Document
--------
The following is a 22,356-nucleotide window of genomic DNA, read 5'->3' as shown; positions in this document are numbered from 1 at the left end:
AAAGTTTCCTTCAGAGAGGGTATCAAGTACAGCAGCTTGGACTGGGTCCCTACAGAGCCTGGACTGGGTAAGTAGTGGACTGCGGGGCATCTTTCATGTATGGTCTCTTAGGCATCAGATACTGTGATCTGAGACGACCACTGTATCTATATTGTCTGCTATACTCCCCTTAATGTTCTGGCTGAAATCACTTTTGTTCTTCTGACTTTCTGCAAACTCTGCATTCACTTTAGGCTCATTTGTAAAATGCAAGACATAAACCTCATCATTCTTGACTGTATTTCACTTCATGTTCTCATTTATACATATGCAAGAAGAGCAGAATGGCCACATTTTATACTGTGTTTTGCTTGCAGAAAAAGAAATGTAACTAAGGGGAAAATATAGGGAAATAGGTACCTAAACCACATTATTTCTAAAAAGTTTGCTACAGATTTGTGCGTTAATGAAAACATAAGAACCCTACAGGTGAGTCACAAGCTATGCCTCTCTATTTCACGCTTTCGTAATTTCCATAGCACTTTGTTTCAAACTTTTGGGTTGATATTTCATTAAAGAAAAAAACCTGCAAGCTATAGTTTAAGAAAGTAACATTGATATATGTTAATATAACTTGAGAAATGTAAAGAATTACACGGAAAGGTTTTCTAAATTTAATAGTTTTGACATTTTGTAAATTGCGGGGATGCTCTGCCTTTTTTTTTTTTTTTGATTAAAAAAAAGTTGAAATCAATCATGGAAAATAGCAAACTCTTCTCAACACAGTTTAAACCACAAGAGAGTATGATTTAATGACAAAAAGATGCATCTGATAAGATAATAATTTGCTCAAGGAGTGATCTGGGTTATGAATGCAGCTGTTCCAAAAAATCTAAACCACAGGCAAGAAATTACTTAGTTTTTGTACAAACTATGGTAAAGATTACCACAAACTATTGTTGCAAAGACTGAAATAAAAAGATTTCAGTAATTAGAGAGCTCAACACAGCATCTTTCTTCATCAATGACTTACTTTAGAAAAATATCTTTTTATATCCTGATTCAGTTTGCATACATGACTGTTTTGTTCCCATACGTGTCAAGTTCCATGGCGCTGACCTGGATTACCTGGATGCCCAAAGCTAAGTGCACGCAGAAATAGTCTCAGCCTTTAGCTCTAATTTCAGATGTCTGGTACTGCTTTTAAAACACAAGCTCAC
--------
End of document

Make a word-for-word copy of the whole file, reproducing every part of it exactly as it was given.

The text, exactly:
The following is a 22,356-nucleotide window of genomic DNA, read 5'->3' as shown; positions in this document are numbered from 1 at the left end:
AAAGTTTCCTTCAGAGAGGGTATCAAGTACAGCAGCTTGGACTGGGTCCCTACAGAGCCTGGACTGGGTAAGTAGTGGACTGCGGGGCATCTTTCATGTATGGTCTCTTAGGCATCAGATACTGTGATCTGAGACGACCACTGTATCTATATTGTCTGCTATACTCCCCTTAATGTTCTGGCTGAAATCACTTTTGTTCTTCTGACTTTCTGCAAACTCTGCATTCACTTTAGGCTCATTTGTAAAATGCAAGACATAAACCTCATCATTCTTGACTGTATTTCACTTCATGTTCTCATTTATACATATGCAAGAAGAGCAGAATGGCCACATTTTATACTGTGTTTTGCTTGCAGAAAAAGAAATGTAACTAAGGGGAAAATATAGGGAAATAGGTACCTAAACCACATTATTTCTAAAAAGTTTGCTACAGATTTGTGCGTTAATGAAAACATAAGAACCCTACAGGTGAGTCACAAGCTATGCCTCTCTATTTCACGCTTTCGTAATTTCCATAGCACTTTGTTTCAAACTTTTGGGTTGATATTTCATTAAAGAAAAAAACCTGCAAGCTATAGTTTAAGAAAGTAACATTGATATATGTTAATATAACTTGAGAAATGTAAAGAATTACACGGAAAGGTTTTCTAAATTTAATAGTTTTGACATTTTGTAAATTGCGGGGATGCTCTGCCTTTTTTTTTTTTTTTGATTAAAAAAAAGTTGAAATCAATCATGGAAAATAGCAAACTCTTCTCAACACAGTTTAAACCACAAGAGAGTATGATTTAATGACAAAAAGATGCATCTGATAAGATAATAATTTGCTCAAGGAGTGATCTGGGTTATGAATGCAGCTGTTCCAAAAAATCTAAACCACAGGCAAGAAATTACTTAGTTTTTGTACAAACTATGGTAAAGATTACCACAAACTATTGTTGCAAAGACTGAAATAAAAAGATTTCAGTAATTAGAGAGCTCAACACAGCATCTTTCTTCATCAATGACTTACTTTAGAAAAATATCTTTTTATATCCTGATTCAGTTTGCATACATGACTGTTTTGTTCCCATACGTGTCAAGTTCCATGGCGCTGACCTGGATTACCTGGATGCCCAAAGCTAAGTGCACGCAGAAATAGTCTCAGCCTTTAGCTCTAATTTCAGATGTCTGGTACTGCTTTTAAAACACAAGCTCAC